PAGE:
“Ah. This is a problem. You see, I am watching Surkhov’s back. Nobody can attack Surkhov from behind, because I would protect him. But who protects me? While you paint this masterpiece, who protects me?”
“I will not die in this shit land, Aleksandr. You understand? I refuse to die here. You guard me, I guard Surkhov, we all live another day. You see?”
“Watch my back.”
Only after they began marching again, after Surkhov and Nikolai began singing Beatles songs, replacing the original lyrics with obscene variations, did Leksi wonder who was watching his own back.
The three soldiers stopped less than a kilometer downhill of the mansion, at the edge of a dense copse of pines. A high wall of mortared stones surrounded the property; only the shingled roof and chimneys were visible from the soldiers’ vantage point. A long field of snow lay between them and the house. The shadows of the tall trees stretched up the field in the last minutes of sunlight.
Surkhov took the binoculars back from Leksi and stared through them. “They can watch the entire valley from there. No smoke from the chimneys. But they know we’d be looking for smoke.”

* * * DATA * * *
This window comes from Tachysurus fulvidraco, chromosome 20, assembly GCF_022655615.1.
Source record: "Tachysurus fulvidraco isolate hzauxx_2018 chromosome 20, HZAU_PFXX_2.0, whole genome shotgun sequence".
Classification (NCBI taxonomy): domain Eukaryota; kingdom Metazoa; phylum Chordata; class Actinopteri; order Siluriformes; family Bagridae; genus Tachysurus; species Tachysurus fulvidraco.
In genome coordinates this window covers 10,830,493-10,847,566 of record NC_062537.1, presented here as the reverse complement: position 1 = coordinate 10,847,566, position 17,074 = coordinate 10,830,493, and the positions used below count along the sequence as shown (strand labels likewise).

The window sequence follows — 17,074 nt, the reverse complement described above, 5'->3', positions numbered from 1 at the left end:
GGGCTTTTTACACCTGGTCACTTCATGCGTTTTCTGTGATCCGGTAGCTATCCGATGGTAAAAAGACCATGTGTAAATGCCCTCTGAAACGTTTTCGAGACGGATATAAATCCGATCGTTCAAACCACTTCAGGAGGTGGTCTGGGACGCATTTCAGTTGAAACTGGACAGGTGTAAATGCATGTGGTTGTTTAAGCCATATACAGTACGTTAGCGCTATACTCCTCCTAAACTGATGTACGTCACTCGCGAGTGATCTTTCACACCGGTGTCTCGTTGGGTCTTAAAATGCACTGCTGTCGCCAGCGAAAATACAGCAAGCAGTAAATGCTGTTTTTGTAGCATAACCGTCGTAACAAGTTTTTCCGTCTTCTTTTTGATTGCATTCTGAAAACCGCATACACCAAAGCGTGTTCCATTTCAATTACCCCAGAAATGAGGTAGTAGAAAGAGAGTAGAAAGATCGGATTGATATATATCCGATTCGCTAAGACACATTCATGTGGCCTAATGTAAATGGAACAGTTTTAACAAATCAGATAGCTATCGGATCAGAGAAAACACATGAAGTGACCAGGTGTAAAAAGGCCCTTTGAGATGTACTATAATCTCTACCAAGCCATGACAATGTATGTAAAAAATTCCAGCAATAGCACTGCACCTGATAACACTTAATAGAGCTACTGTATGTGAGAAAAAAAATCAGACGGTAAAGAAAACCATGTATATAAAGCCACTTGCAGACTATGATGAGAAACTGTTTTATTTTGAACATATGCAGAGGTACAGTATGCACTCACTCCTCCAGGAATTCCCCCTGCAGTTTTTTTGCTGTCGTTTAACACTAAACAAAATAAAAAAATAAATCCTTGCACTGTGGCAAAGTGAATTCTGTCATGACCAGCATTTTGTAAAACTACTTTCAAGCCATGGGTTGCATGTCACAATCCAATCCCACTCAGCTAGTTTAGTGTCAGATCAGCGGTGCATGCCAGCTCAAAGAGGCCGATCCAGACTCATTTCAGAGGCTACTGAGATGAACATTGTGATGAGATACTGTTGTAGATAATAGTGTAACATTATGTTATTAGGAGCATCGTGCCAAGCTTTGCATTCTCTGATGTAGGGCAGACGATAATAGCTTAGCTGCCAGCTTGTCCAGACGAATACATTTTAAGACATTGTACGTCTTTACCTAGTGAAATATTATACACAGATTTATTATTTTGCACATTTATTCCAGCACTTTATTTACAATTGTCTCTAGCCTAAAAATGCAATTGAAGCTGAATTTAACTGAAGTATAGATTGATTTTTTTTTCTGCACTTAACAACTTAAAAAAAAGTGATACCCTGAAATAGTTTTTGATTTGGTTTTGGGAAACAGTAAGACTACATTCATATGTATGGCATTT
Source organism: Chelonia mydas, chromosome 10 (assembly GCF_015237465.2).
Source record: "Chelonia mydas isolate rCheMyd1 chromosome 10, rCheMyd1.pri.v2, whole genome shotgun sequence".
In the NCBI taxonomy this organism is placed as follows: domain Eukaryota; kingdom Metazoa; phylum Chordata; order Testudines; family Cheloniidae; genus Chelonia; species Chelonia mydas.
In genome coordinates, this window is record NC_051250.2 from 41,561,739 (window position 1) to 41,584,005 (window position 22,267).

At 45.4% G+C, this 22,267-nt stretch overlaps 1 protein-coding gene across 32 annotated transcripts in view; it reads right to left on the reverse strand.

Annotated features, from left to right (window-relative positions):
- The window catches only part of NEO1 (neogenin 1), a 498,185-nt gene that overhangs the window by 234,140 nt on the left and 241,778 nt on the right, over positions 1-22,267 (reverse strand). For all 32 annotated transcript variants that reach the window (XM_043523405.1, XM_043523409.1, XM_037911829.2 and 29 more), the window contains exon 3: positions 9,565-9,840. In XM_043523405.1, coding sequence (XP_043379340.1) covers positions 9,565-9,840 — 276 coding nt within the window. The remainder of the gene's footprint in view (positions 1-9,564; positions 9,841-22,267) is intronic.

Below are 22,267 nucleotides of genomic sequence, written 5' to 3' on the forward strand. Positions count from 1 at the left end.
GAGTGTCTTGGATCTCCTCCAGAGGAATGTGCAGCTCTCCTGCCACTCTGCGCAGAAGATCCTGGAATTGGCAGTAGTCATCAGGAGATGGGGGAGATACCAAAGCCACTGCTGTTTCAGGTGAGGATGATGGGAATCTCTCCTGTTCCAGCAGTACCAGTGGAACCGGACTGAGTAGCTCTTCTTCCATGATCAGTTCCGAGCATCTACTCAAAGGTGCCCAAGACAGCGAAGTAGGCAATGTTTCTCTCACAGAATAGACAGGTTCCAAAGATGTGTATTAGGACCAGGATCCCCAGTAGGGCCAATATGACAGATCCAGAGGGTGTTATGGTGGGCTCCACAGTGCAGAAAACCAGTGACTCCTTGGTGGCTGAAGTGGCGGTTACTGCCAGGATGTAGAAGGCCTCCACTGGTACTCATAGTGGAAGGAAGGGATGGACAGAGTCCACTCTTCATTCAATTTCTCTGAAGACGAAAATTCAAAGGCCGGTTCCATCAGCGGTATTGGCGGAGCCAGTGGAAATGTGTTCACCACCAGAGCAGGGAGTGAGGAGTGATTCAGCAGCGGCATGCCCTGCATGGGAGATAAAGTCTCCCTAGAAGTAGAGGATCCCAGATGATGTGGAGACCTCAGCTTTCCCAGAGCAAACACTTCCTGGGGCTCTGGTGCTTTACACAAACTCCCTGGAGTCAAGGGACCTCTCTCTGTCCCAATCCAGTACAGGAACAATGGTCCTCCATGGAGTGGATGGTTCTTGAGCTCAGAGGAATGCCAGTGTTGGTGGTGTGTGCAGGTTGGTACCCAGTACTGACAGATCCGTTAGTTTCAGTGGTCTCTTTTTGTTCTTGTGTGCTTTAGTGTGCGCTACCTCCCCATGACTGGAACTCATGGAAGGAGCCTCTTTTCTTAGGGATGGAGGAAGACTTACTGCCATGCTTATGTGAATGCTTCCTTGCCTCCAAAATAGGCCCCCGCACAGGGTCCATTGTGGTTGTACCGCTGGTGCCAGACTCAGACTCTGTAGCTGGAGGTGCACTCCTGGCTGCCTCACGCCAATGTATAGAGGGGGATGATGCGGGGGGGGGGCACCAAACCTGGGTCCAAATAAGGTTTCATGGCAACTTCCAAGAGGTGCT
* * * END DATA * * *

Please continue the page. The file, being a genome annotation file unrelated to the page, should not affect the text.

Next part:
Nikolai had pulled a plastic bag of tobacco and papers from Surkhov’s pack; he leaned against a tree trunk now and rolled a cigarette. Leksi could roll a decent number if he were warm and indoors, sitting down, the paper flat on a tabletop. He was always amazed that Nikolai could roll them anywhere, in less than a minute, never dropping a flake of tobacco, no matter the wind or the darkness. Nikolai could roll a cigarette while driving a car over a dirt road and singing along with the radio.
He gripped the finished product between his lips while returning the plastic bag to Surkhov’s pack. Leksi lit it for him and Nikolai inhaled hungrily, his stubbled cheeks caving in. He released the smoke and passed the cigarette to Leksi.
“Intelligence said no lights in the house the last three nights,” said Nikolai.
Surkhov spat. “Intelligence couldn’t find my cock if it was halfway up their ass. Fuck them and their patron saints. Aleshkovsky told me some of them flew a copter to Pitsunda last weekend, for the whores. We’re down here freezing our balls off and they go whoring.”
“So,” said Nikolai, “they send three men. The way they see it, (a) the place is empty, we take it, fine, we have a good observation post for the valley; (b) half the terrorist army is in there, we’re dead, fine. All at once, we are relevant. We are martyrs. The real fighting begins.”
“I don’t want to be relevant,” said Leksi, handing the cigarette to Surkhov. The older soldiers looked at him quizzically for a moment and then laughed. It took Leksi a second to realize they were laughing with him, not at him.
“No,” said Nikolai, clapping him on the back. “Neither do I.”